The Road

The Road - Cormac McCarthy A father, his son, three bullets, and a nuclear wasteland.

That is the simple premise of The Road, by Cormac McCarthy. I read it this past weekend after several friends recommended it to me, raving. And damn, after four hours of intense reading, I agree. This is a great book. The best I’ve read since Extremely Loud and Incredibly Close.

If Hemmingway wrote a post-apocalyptic novel, peppered with Faulknerisms and the bleak hopelessness of Beckett’s Waiting for Godot, this would be it. Think Old Man and the Sea meets nuclear winter.

The narrative is stripped of character names, of extended back-stories, of long stretches of philosophizing. There is only the father, the son, and the road.

What is so wonderful about this story is the relationship between the father and his son. The dialog is sparse. The themes understated. Though they travel through endless landscapes of gray, the story bursts with intense emotional color. It’s easily the best book I’ve read in the past six months, perhaps six years. Do yourself a favor and read it.

But I’ve a question. Is it science fiction? My answer is no. But then I think science fiction is too broad a term.

24 Replies to “The Road”

  1. Devin and I recently had an email exchange about this topic. My view is that The Road is science fiction. Classic post-apocalyptic novels have been an SF subgenre for decades. Think: On the Beach; Alas, Babylon; Earth Abides; Lucifer’s Hammer (although the latter is more apocalyptic than post-apocalyptic)–are all character-focused stories about people picking up the pieces after some global cataclysm; The Road is no different. What makes it SF is that the speculative element (in this case, the end-of–the-world setting) is crucial to the plot. Without it, in fact, you would have no story. In contrast, if you wrote a novel about teen romance that just happens to take place on a Martian colony, I don’t think that would necessarily qualify as SF UNLESS the speculative element, the setting in that case, is was somehow crucial to the plot (i.e., if you remove it, do you still have a story?)

    I hate to say it, but the fact that many people don’t consider The Road to be SF (it’s not in the SF section of Border’s or Barnes and Noble) is due to the fact that a highly regarded literary author wrote it. It’s another example of SF being considered an inferior product, a genre more about aliens and technology than about human emotion–a perception that I think a lot of us in Altered Fluid are trying to bring an end to. (Similarly, The Time-Traveler’s Wife, another best-seller from last year written by a non-SF writer was likewise deemed non-SF (and it’s about friggin’ time travel!!!) because, well, it’s “serious,” it’s a romance about real human beings with emotions. All of this is just a slap in the face to SF writers.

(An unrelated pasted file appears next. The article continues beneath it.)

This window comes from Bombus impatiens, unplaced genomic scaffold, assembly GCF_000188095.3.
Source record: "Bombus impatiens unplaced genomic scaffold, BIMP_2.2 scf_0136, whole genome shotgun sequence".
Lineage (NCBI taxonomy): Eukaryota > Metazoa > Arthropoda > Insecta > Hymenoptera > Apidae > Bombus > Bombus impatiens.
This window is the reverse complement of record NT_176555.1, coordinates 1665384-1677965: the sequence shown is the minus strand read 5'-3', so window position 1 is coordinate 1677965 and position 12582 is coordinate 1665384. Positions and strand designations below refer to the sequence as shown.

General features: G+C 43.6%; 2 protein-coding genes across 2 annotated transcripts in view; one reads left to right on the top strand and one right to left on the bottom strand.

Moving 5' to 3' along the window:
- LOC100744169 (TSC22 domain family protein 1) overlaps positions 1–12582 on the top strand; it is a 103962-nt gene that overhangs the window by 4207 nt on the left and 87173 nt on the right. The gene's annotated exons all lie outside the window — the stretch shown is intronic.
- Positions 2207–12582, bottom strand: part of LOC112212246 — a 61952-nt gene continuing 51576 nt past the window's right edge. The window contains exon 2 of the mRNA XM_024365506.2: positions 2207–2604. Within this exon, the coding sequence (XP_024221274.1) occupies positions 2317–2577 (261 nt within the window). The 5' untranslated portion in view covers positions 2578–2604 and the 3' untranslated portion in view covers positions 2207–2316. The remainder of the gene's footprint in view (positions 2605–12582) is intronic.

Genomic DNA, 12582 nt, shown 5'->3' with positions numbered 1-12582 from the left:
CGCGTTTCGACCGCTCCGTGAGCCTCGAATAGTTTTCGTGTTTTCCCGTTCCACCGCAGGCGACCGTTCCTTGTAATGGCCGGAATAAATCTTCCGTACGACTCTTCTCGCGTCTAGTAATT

In sum, I think The Road is SF, and it’s damned good SF too. (Nothing inconsistent about that). But it wouldn’t surprise me if Cormac McCarthy denied it.

    (Oh, and btw, I thought that McCarthy made a conscious decision to be vague about the cause of the end-of-the-world setting he envisions–one of the things I liked about the novel. It was far from clear it was nuclear-related).

  2. My problem is that science fiction, to me, is about one or two things: taking an idea of something that might be possible in the present and extrapolating that into the future. However, typically this idea is scientific or technological in nature. “The Road” is certainly fiction about a possible future, but is it scientific or technological?

    Science fiction is too broad a term. “The Road” is most definitely speculative fiction, but I would hesitate to use “science” as the defining adjective.

    I also believe that, after thinking about it and reading some reviews online, that it was in many ways a religious allegory akin to perhaps the struggle of Job. Notice that the only named figure in the whole of the novel was “Ely,” possibly short for Elijah. In that case, the Deus ex Machina some people mentioned may have been intentional. The question asked is then, “Okay, God, you’re providing for me, but why keep me alive in this hell?” I.e. what’s the point of Providence? I think the novel answers that in the relationship between father and son. Love alone makes life worth it.

  3. Very insightful analysis of the book as a religious allegory.

    It’s always a slippery slope when you try to define the borders of a genre. But I agree with John Scalzi’s three criteria for SF: 1. The Work Takes Place in the Future; 2. The Work Uses Technology that Does Not Currently Exist; 3. Events Are, By and Large, Rationally Based. He writes: “One of these criteria is often sufficient to describe a work as SF, but it’s best when at least two of the criteria are in play. The Road Warrior, for example, takes place in future time and is rationally based, even if the technology in it is already known to us.”